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re: solar attic
10 nov 2001
 wants to:

>...replace the south facing roofing with something kalwall.

kalwall seems to be obsolete for greenhouses. i made a kalwall trombe wall
in 1980, but replaced my 640 ft^2 south roof with "dynaglas" about 5 years
ago (with a $10 reroofing permit from our boca township.) dynaglas is
a single 0.020" layer of clear corrugated polycarbonate greenhouse roofing
material that costs about $1.50/ft^2, with a 10-year light transmission
guarantee and a 20-year expected mechanical lifetime. it comes in long
sheets that can be overlapped on 4' centers like corrugated metal roofing.
there are several manufacturers. rimol greenhouse systems in hooksett, nh
(, 1 877-rimol gh) sells a version made by co-ex corp.

my south roof has been through lots of snow and wind and rain and heat
(143 f in the attic) and golf-ball sized hail with no problems, but
i lost my state farm homeowner's insurance ("it looks different!")
nationwide seems happy. most people mistake it for corrugated metal
roofing during the day, but they notice lights (if any) inside the
attic at night.

the corrugated surface distorts light. i can barely tell the difference
between my neighbor's cows and sheep, 500' away. if your south roof is
steep enough (say 45 degrees) you might use a single layer of flat
polycarbonate instead, but that isn't as strong or leakproof, since
it has no overlapping corrugations. rimol sells replex flat polycarbonate
in 49"x50' rolls for about $300 plus $10 ups. dynaglas requires a truck. 

>insulate the southside floor and put up an insulated wall
>running along the ridge.  

no attic floor insulation now? you might add 2 simple skylights in the
floor near the ridge wall, and make the new wall reflective, with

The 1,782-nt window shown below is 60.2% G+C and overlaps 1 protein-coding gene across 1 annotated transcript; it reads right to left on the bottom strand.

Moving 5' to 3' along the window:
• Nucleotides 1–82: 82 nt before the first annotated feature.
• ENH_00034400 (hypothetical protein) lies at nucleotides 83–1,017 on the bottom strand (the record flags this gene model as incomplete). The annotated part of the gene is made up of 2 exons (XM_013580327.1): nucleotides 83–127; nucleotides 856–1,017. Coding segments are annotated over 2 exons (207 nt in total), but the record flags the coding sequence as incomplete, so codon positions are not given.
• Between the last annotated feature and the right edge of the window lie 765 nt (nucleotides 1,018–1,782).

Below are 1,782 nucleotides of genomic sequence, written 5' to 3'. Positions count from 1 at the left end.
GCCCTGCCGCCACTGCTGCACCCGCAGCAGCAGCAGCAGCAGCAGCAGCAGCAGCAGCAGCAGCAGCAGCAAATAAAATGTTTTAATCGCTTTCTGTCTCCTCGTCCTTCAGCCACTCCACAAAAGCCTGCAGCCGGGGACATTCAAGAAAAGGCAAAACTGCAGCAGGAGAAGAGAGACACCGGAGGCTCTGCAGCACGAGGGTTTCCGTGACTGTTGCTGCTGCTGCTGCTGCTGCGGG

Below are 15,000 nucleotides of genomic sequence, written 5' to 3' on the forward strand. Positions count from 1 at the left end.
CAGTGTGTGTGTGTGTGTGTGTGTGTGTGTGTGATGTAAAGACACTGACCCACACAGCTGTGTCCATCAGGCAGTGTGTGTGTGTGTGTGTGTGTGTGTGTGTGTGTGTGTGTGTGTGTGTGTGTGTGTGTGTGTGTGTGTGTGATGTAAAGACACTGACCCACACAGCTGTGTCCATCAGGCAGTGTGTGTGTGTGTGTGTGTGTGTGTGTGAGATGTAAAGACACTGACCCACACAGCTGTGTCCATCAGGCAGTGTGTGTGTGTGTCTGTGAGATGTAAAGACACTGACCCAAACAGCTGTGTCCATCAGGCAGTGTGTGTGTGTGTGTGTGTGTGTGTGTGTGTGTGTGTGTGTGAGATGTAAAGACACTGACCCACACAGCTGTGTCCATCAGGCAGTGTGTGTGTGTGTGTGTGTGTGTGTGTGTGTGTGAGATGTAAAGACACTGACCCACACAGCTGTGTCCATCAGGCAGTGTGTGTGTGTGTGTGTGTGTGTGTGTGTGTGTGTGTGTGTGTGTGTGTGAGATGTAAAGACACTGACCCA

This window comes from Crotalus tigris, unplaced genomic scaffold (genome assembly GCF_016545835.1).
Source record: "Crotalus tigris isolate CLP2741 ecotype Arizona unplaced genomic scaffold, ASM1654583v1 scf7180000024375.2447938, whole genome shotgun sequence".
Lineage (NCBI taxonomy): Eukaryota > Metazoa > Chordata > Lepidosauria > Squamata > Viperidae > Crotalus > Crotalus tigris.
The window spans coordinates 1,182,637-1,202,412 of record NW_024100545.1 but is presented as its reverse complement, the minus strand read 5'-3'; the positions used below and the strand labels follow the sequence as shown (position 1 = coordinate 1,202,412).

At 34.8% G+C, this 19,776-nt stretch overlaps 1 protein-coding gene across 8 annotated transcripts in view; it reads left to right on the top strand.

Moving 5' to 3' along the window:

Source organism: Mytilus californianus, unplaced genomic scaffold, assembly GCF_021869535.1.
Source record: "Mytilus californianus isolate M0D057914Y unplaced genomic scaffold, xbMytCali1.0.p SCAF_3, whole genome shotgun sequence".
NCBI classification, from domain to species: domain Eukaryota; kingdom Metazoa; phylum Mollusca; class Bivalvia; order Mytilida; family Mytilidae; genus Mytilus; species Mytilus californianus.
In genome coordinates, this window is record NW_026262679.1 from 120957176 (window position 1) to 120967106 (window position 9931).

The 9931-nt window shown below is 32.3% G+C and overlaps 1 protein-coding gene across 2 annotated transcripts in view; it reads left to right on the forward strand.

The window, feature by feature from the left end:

a solar water heater below it. the wall might be a parabola, with an
insulated shoebox below, with a shallow pond with an epdm liner on top
of the shoebox and a flat polycarbonate cover over that. you could move
water up into the pond with a tiny pump during the day and let it drain
down at night. keep the shoebox full with a float valve (or 2 in series) 
and a gravity-pressurized hot water supply. this won't pin you to the
back wall of the shower, but it will encourage hot water conservation. 

>i want to add thermostatically controlled vents that will duct this heat
>down to the first floor.  

the skylights might be very lightweight panels, eg a 2'x4' layer of
polyethylene film stretched over a light wood frame, with well-oiled
hinges along the north side and counterweights. you might put a 4'
"industrial" (efficient) ceiling fan ($49 from home depot) under a
4'x4' duct that goes up to the attic peak to suck warm attic air
downstairs during the day while creating an attic vacuum that raises
the skylights. (this requires a reasonably airtight attic.)

the top of the duct might have a hole (or 3 holes) in the side with
a one-way damper, a piece of poly film hinged at the top that only
allows air to flow into the hole from the attic, with some chicken wire
over the hole to keep the film from flopping out of the hole in the
wrong direction. you don't want warm moist house to flow up into
the attic on winter nights. 

the attic space might be cooler and dimmer and more usable if you hang
80% black shadecloth under the glazing to make a mesh-type collector.
instead of flooding the whole space with 8,000 footcandles at 130 f, let
house air flow up from the skylights into the attic volume and up between
the mesh and the glazing (if possible), then out of the mesh-glazing
cavity and up to the attic peak where it returns to the house, warmer. 

good luck!


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